Based on the neuropsychological test battery, participants were assigned diagnoses of mild cognitive impairment (MCI) according to published criteria.16,17,26,27 MCI was stratified into MCI with memory impairment (MCI+M) and MCI without memory impairment (MCI-M).15

Baseline study sample.

The baseline sample included 2,776 participants (mean age 78.2 ± 7.1 years, mean education 9.9 ± 4.9 years). We excluded 491 participants who had 1) refused the writing tasks due to poor eyesight or difficulty following the instructions (n = 381) (none refused these tasks due to tremor); 2) incomplete neuropsychological tests (n = 62); or 3) preliminary or confirmed diagnoses of PD (n = 48 of 2,776 = 1.7%). The remaining 2,285 (82.3% of 2,776) participants were similar to the initial 2,776 in gender (1,553 [68.0%] vs 1,889 [68.0%] women, p = 0.93), ethnicity (874 [38.2%] vs 1,099 [39.6%] Hispanic, p = 0.34), and education (10.1 ± 4.8 vs 9.9 ± 4.9 years, p = 0.15). The remaining 2,285 were 0.6 years younger than the initial 2,776 (77.6 ± 6.9 vs 78.2 ± 7.1 years, p = 0.002).


Analyses, performed in SPSS version 11.0, included χ2 and t tests and analysis of variance.

In cross-sectional analyses, logistic regression analyses tested the association of the outcome variable with the independent variable (ET vs control). In different models, outcome variables were 1) demented vs nondemented (nondemented included MCI categories and no cognitive impairment), 2) MCI+M vs no cognitive impairment (excluding demented and MCI-M), and MCI-M vs no cognitive impairment (excluding demented and MCI+M).

In prospective analyses, Cox proportional hazards regression, which yielded hazard ratios (HRs), compared the risk of developing incident dementia (or incident MCI) in participants with vs without baseline ET. The time-to-event variable was time from baseline examination to diagnosis of dementia or MCI.

In adjusted models, we included variables that were associated with both ET and dementia (or MCI) (p < 0.05) or for which a priori evidence was considerable that the variable may be a confounder. Variables considered included age (years), gender, ethnicity, education (years), depression, APOE ς4 status, and self-reported medical illnesses (hypertension, congestive heart failure, stroke, diabetes, arthritis, peripheral vascular disease). We also considered a cohort variable (1992–1994 vs 1999–2002). A complete inventory of all current medications (including tremor-exacerbating medications) was available, and medication variables were added as covariates (taking each medication vs not) in an adjusted model.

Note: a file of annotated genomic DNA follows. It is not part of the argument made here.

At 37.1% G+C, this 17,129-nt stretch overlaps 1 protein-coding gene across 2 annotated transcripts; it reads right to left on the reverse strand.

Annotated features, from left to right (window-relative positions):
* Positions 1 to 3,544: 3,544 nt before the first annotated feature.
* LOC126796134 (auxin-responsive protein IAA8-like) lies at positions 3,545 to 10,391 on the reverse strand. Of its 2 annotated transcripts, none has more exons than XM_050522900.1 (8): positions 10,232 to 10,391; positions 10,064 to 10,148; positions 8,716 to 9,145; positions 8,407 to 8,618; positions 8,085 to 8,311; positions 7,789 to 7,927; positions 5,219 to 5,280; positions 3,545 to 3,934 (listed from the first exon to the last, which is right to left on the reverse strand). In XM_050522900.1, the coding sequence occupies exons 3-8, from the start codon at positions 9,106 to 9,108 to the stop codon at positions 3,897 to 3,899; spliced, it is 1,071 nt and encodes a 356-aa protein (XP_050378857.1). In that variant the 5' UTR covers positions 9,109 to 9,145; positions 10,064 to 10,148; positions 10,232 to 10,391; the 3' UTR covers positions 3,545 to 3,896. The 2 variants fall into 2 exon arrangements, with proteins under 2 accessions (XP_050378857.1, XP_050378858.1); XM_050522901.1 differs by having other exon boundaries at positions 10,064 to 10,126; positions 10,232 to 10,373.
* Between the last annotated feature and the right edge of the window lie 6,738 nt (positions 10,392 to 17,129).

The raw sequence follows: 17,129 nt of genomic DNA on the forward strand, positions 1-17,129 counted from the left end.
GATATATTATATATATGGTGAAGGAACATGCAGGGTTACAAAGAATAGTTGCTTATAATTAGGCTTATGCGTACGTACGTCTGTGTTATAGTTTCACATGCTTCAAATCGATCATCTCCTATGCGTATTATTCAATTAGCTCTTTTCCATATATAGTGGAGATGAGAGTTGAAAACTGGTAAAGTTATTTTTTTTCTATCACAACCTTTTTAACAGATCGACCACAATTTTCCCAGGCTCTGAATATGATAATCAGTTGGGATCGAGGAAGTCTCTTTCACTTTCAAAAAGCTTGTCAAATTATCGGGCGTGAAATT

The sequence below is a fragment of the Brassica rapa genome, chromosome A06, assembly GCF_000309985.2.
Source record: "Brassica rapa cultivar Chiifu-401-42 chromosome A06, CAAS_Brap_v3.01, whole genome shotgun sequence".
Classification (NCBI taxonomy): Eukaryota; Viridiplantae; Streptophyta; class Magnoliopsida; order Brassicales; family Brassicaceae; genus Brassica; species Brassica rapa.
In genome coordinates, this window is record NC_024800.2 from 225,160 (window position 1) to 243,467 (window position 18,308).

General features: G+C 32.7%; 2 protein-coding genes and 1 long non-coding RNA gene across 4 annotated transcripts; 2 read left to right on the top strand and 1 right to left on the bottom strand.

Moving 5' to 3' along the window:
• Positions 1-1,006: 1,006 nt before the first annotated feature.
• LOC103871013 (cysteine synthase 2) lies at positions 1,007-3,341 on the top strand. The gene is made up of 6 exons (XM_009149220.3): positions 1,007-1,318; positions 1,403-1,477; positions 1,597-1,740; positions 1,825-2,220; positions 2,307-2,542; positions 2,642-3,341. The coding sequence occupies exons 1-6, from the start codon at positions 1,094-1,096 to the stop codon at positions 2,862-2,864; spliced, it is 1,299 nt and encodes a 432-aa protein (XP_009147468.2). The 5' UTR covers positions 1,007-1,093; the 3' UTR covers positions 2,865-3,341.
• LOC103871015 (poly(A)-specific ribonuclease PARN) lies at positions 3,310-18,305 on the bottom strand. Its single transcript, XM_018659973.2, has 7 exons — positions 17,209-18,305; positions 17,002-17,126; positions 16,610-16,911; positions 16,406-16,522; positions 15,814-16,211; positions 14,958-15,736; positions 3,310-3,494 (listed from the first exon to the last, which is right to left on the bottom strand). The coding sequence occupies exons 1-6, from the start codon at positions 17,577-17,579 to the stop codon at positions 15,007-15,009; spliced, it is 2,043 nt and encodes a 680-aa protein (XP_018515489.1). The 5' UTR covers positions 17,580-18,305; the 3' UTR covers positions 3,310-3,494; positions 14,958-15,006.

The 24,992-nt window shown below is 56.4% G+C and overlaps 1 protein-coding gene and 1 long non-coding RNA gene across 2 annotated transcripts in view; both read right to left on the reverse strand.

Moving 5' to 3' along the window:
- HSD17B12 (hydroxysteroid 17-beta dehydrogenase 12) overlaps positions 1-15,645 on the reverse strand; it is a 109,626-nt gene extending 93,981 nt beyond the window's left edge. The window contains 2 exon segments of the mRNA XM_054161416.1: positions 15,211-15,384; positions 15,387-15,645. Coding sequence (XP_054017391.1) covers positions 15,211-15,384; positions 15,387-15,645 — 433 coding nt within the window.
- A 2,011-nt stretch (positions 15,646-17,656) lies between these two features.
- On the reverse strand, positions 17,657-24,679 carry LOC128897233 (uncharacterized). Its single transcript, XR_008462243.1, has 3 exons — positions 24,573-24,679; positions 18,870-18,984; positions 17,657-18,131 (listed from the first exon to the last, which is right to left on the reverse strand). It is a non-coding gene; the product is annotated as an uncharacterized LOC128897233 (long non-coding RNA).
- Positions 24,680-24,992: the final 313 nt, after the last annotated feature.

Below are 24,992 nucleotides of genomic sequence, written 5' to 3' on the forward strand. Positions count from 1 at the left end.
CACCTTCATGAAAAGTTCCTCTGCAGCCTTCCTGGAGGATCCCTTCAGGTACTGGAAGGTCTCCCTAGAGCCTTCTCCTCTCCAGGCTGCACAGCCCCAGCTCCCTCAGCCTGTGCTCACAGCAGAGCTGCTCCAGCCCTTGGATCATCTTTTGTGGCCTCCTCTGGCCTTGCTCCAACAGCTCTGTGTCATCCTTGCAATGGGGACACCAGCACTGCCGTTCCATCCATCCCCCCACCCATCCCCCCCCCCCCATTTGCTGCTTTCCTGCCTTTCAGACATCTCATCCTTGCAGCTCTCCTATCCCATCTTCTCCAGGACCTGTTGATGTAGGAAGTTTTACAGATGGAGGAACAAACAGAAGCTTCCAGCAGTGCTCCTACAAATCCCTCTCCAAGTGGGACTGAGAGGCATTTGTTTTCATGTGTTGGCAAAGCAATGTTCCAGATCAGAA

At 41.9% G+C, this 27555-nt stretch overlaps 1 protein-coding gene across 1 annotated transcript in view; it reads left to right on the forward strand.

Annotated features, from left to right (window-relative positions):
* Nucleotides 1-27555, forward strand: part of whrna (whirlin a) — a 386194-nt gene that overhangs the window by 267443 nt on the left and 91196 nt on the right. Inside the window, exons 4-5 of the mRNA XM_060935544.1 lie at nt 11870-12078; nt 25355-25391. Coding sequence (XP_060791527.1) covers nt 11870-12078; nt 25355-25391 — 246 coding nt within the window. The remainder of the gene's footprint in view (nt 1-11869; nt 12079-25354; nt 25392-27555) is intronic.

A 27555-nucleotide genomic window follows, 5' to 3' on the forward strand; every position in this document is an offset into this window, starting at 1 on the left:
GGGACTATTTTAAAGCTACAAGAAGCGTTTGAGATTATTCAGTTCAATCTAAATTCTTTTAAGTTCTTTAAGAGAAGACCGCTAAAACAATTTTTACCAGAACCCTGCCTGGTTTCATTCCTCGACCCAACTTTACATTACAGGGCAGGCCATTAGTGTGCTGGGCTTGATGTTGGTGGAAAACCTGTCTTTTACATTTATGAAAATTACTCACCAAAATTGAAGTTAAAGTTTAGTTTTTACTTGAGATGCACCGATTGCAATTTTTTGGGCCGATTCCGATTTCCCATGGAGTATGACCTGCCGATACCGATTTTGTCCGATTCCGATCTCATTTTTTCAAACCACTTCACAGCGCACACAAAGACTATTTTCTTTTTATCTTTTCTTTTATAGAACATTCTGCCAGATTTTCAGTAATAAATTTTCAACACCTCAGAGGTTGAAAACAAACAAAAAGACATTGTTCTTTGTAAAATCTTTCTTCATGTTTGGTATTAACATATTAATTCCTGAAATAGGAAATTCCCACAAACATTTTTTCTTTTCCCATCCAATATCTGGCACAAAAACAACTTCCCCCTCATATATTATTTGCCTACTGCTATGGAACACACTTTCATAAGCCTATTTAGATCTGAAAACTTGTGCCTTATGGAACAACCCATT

Cross-sectional analyses (baseline data).

There were 124 (5.4% of 2,285) prevalent ET cases and 2,161 controls. ET cases were older than controls (80.9 ± 7.5 vs 77.4 ± 6.8 years, p < 0.001), had fewer years of education (8.2 ± 4.8 vs 10.2 ± 4.7 years, p < 0.001), and fewer were white (21/124 [16.9%] vs 625/2,161 [28.9%], p = 0.01). APOE ς4 gene status did not differ (table e-1 on the Neurology® Web site at

There were 229 (10.0% of 2,285) participants with prevalent dementia and 452 (19.8% of 2,285) with prevalent MCI (235 MCI+M, 217 MCI-M) (table e-2). Participants with prevalent dementia were older than participants with no cognitive impairment, had fewer years of education, and fewer were white. Also, a larger proportion had depression (CES-D ≥4), hypertension, congestive heart failure, stroke, and positive APOE ς4 gene status (table e-2).

Thirty-one (25.0%) of 124 ET cases had prevalent dementia vs 198 (9.2%) of 2,161 controls. ET was associated with prevalent dementia in unadjusted models (odds ratio [OR] = 3.31, 95% confidence interval [CI] = 2.15–5.09, p < 0.01) and adjusted models (OR adjusted for age [years], education [years], and ethnicity = 1.84, 95% CI = 1.13–2.98, p = 0.01). Participants with dementia were stratified by etiology; 29 of 31 [93.5%] ET cases with dementia had AD and 179 of 198 [90.4%] controls with dementia had AD (χ2 = 0.32, p = 0.57).

We conducted several secondary analyses. First, we excluded 452 participants with MCI; adjusted (age, education, ethnicity) OR = 1.84, 95% CI = 1.11–3.06, p = 0.02. Second, we excluded 462 participants with depression (CES-D score ≥4); adjusted OR = 2.10, 95% CI = 1.20–3.68, p = 0.01. Third, each medication variable (including tremor-exacerbating medications) was added as a covariate; adjusted (age, education, ethnicity, each medication) OR = 1.97, 95% CI = 1.08–3.58, p = 0.03. Fourth, we considered cohort as a covariate; adjusted (age, education, ethnicity, cohort) OR = 1.82, 95% CI = 1.12–2.95, p = 0.02. Finally, participants were stratified by APOE ς4 gene status: adjusted (age, education, and ethnicity) ORAPOEå4 gene positive = 1.82, 95% CI = 0.72–4.59, p = 0.20, and adjusted ORAPOEå4 gene negative = 1.48, 95% CI = 0.72–3.04, p = 0.29.